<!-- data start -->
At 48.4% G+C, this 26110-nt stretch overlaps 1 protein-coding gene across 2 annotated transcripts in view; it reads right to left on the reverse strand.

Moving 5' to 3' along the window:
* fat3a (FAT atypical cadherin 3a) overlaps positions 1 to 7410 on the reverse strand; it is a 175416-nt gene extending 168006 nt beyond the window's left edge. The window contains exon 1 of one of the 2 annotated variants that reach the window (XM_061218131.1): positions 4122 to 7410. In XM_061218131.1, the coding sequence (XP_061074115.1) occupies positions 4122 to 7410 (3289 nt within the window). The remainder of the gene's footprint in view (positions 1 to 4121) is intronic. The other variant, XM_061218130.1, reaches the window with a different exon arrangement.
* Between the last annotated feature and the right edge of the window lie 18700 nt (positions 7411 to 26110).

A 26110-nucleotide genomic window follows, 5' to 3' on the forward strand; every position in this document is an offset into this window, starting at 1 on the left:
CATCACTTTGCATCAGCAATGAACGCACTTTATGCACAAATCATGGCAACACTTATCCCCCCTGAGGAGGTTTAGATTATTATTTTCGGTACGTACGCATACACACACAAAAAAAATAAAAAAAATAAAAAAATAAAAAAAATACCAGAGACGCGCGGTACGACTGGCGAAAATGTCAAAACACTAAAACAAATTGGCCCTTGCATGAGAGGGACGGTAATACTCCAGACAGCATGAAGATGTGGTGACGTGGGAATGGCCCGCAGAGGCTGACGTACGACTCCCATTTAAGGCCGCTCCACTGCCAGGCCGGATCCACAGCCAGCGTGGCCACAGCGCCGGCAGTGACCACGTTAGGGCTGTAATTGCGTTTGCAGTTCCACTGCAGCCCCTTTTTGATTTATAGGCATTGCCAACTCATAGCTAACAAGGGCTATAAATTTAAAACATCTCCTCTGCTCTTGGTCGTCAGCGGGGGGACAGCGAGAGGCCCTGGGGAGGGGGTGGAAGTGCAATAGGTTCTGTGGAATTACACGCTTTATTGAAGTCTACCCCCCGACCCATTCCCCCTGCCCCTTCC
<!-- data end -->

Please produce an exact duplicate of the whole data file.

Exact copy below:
At 48.4% G+C, this 26110-nt stretch overlaps 1 protein-coding gene across 2 annotated transcripts in view; it reads right to left on the reverse strand.

Moving 5' to 3' along the window:
* fat3a (FAT atypical cadherin 3a) overlaps positions 1 to 7410 on the reverse strand; it is a 175416-nt gene extending 168006 nt beyond the window's left edge. The window contains exon 1 of one of the 2 annotated variants that reach the window (XM_061218131.1): positions 4122 to 7410. In XM_061218131.1, the coding sequence (XP_061074115.1) occupies positions 4122 to 7410 (3289 nt within the window). The remainder of the gene's footprint in view (positions 1 to 4121) is intronic. The other variant, XM_061218130.1, reaches the window with a different exon arrangement.
* Between the last annotated feature and the right edge of the window lie 18700 nt (positions 7411 to 26110).

A 26110-nucleotide genomic window follows, 5' to 3' on the forward strand; every position in this document is an offset into this window, starting at 1 on the left:
CATCACTTTGCATCAGCAATGAACGCACTTTATGCACAAATCATGGCAACACTTATCCCCCCTGAGGAGGTTTAGATTATTATTTTCGGTACGTACGCATACACACACAAAAAAAATAAAAAAAATAAAAAAATAAAAAAAATACCAGAGACGCGCGGTACGACTGGCGAAAATGTCAAAACACTAAAACAAATTGGCCCTTGCATGAGAGGGACGGTAATACTCCAGACAGCATGAAGATGTGGTGACGTGGGAATGGCCCGCAGAGGCTGACGTACGACTCCCATTTAAGGCCGCTCCACTGCCAGGCCGGATCCACAGCCAGCGTGGCCACAGCGCCGGCAGTGACCACGTTAGGGCTGTAATTGCGTTTGCAGTTCCACTGCAGCCCCTTTTTGATTTATAGGCATTGCCAACTCATAGCTAACAAGGGCTATAAATTTAAAACATCTCCTCTGCTCTTGGTCGTCAGCGGGGGGACAGCGAGAGGCCCTGGGGAGGGGGTGGAAGTGCAATAGGTTCTGTGGAATTACACGCTTTATTGAAGTCTACCCCCCGACCCATTCCCCCTGCCCCTTCC